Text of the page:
cultural difference 25: computer keyboards

May 22, 2010

German keyboards have the QWERTZ layout, just as most other Central European keyboards. It’s jokingly referred to as a “kezboard.”

The arrangement of keys makes sense, because German has few words with a “Y.” The “Z” is needed much more often. Also, we have many words that have a “tz” sound, e.g., Katze (= cat), so it makes sense that the T and the Z appear next to each other on the keyboard.

Oh, by the way, the above is a picture of my keyboard. I sent many a keyboard to the Eternal Scrapyard when the letters wore off the keys, so now I finally bought a keyboard with laser-etched (and back-lit) keys.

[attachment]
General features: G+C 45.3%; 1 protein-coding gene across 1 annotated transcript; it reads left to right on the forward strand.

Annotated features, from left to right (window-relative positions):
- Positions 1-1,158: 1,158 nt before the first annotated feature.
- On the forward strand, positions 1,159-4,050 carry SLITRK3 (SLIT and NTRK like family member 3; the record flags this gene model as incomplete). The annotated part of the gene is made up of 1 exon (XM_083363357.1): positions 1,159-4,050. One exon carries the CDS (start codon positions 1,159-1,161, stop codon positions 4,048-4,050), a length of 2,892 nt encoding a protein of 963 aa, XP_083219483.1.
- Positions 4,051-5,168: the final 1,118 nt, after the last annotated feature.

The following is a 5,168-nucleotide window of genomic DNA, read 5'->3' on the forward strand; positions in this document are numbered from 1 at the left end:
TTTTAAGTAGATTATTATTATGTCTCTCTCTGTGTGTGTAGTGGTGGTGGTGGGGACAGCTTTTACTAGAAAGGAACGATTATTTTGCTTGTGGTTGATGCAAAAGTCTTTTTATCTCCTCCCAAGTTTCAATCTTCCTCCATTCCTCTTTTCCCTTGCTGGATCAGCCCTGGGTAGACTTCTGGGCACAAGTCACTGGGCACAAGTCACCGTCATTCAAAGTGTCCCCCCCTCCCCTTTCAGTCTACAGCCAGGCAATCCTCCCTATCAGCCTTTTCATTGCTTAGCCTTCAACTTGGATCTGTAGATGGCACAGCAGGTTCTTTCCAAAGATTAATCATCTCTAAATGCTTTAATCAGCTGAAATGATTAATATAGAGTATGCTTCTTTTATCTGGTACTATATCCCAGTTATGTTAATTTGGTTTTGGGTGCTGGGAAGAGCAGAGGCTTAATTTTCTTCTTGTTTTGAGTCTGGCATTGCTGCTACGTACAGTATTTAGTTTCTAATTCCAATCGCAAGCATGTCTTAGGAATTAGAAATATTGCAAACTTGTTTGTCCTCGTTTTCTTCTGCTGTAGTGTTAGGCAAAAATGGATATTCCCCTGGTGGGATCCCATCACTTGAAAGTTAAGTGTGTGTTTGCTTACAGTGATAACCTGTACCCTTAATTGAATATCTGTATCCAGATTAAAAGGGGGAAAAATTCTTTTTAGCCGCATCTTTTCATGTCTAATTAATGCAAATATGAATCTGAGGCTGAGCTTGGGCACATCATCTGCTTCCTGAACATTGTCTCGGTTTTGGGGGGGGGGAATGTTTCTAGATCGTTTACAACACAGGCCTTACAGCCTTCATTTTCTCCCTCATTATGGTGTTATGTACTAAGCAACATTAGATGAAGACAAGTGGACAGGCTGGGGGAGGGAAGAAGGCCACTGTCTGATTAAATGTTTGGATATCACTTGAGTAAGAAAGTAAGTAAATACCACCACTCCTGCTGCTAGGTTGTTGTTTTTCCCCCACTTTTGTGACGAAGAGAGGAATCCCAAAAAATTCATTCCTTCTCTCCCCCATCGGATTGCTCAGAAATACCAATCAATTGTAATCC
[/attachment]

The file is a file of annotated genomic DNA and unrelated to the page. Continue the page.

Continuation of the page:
1. Wow that is interesting. We use the qwerty keyboard here in Australia.

  2. I think except for some European countries, the qwerty keyboard is used all over the world.

    For English-speaking countries, it just makes more sense.

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